The magnificent Keep of Corfe Castle was built by 1105 by Henry I. It was a 21-metre (70-ft) tower on a 55-metre (180-ft) hill, so the shining cream-coloured edifice must have been a sight to see...
The East face of the Keep - note the 'blind arcading' top right
The name Corfe means 'gap' and here's why - from the castle you can see through a gap in the hills towards Poole Harbour. The castle can also of course be seen from certain parts of the harbour
The Parliamentarians certainly did a thorough job with their gunpowder...
The limestone rocks of the ruined castle are a habitat for wild flowers - this looks like marjoram but I didn't think to crush the leaves at the time to smell them
Another wild flower growing on the stones - perhaps a variety of calamint?
And another beautiful flower among the ruins - I think this is a relative of the speedwell (Veronica)...
The Gloriette - built by King John (reigned 1199-1216) as a beautiful royal residence - 'gloriette' means a 'highly decorated chamber'
The fallen glory of the Gloriette
A view from the Keep, down over the Outer Bailey and the village and church beyond
A last backward look at Corfe Castle before leaving through the Outer Gatehouse - great clouds!
The Outer Gatehouse viewed from the Horseshoe Tower
A white dove perched among the stones of the Outer Gatehouse
The square in Corfe Castle village
The Bankes Arms in Corfe Castle does a great sandwich with local crab...
Inside Corfe Castle's Church of St Edward King and Martyr
Part of the lovely stained glass in Corfe Castle church - it reads 'He maketh the storm to cease so that the waves thereof are still'
You can't escape the castle - a view coming out of the church...
Can’t get enough of Corfe? There’s also a model village in the village – it was opened in 1966 and is built to a 1/20th scale. Go to the official website here.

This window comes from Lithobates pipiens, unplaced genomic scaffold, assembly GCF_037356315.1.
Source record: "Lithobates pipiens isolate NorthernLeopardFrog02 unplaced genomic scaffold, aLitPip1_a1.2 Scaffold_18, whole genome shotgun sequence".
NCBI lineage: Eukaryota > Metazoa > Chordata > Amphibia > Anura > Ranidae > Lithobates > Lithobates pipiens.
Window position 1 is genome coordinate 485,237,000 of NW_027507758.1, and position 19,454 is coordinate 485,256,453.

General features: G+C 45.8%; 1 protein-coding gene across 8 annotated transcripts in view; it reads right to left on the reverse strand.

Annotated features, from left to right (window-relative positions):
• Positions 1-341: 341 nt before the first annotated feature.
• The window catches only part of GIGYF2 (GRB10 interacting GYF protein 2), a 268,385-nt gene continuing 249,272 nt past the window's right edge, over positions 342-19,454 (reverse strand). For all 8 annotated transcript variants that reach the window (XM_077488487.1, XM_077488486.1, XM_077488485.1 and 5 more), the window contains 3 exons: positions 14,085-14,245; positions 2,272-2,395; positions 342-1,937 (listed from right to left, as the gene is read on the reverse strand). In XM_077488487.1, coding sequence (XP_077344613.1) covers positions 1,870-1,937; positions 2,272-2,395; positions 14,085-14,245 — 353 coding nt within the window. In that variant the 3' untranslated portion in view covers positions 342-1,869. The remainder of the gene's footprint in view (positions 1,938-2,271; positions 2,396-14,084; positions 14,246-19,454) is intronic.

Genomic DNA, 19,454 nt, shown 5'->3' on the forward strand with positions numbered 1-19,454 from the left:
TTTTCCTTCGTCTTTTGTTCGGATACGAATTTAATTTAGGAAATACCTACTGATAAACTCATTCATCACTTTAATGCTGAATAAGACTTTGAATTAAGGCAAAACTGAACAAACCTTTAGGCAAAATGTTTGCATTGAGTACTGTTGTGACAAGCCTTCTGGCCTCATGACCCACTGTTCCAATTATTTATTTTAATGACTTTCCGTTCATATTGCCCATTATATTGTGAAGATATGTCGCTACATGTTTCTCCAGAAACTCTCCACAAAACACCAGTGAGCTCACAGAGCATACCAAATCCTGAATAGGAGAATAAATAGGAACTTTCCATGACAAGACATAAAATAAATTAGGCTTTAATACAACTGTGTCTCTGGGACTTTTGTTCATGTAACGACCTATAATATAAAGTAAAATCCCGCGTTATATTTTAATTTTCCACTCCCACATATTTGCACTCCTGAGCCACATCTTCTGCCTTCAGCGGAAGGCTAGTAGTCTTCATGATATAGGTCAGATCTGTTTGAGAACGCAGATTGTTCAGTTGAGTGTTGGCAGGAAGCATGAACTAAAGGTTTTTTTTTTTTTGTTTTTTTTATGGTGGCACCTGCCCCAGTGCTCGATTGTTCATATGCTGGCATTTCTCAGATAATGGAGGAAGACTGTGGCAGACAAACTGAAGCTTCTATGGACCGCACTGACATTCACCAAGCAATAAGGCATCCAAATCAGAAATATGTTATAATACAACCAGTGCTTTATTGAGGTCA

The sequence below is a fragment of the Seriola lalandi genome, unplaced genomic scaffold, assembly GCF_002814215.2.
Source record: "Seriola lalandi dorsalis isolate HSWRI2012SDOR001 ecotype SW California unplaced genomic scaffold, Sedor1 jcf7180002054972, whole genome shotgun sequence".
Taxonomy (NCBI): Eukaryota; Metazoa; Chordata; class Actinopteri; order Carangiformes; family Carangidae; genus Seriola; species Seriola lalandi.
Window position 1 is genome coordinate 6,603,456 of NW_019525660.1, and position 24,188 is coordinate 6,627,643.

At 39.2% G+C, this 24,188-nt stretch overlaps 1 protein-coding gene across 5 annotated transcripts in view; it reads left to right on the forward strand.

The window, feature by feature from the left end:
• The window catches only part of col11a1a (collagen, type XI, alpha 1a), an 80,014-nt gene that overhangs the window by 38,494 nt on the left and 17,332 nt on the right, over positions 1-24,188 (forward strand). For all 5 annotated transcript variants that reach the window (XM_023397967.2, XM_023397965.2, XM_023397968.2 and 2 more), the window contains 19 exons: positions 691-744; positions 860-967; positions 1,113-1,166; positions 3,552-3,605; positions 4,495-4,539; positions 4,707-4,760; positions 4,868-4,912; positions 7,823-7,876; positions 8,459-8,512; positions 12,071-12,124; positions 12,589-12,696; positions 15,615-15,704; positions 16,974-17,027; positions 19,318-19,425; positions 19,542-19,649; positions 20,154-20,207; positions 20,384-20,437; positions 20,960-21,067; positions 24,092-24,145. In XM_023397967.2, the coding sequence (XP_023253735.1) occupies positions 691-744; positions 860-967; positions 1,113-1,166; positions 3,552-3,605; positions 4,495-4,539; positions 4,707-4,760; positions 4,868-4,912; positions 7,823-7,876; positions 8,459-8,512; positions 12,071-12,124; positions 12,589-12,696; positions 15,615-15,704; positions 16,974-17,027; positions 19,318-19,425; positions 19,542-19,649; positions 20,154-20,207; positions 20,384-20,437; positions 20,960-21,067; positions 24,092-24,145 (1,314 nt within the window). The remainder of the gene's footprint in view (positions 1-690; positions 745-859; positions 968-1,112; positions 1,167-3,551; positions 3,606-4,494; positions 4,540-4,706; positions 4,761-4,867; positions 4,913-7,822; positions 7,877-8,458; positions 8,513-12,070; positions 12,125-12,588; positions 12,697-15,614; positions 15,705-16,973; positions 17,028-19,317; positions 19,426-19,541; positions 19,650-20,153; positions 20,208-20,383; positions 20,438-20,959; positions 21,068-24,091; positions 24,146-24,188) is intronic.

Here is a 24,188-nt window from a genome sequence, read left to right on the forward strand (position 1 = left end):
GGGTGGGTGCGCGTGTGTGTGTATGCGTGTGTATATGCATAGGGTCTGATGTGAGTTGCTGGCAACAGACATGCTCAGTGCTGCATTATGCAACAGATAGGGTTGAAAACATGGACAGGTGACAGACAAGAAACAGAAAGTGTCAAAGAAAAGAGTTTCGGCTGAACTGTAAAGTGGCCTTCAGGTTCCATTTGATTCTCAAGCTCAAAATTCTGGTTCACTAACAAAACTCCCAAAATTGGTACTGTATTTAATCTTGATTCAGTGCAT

I used to visit the model village as a child, with my Grampy Giles, and it still has a certain charm, oriented in the same direction as the real village itself, so from one end you can see the model castle alongside the real ruined castle and at the other the model church alongside the real church.
It even has its own model village within the model village…
Entrance to the model village in Corfe
Corfe Castle in its unruined state in the model village
Corfe Castle in the model village, with the real, ruined one on the left...
The model village at Corfe Castle
A rural scene in the Corfe Castle model village
The model village within the model village at Corfe Castle
Although the model village mostly reflects life before the Civil War, it does have a replica of the model village tea room...
Model church in the model village at Corfe - listen carefully and you can hear church music coming from inside...
Another view of Corfe Castle church in the model village
The Corfe Castle model village church with the real one behind
Corfe Castle is on the Swanage Railway, which is run by volunteers and uses steam trains
And here's one of those steam trains pulling into Corfe Castle station
Journey's End - a steam train at Norden on the Swanage and Corfe Castle line
Enthusiasts staff the steam trains which run on the Norden to Swanage line via Corfe Castle
Click here to find out more about the Swanage Railway.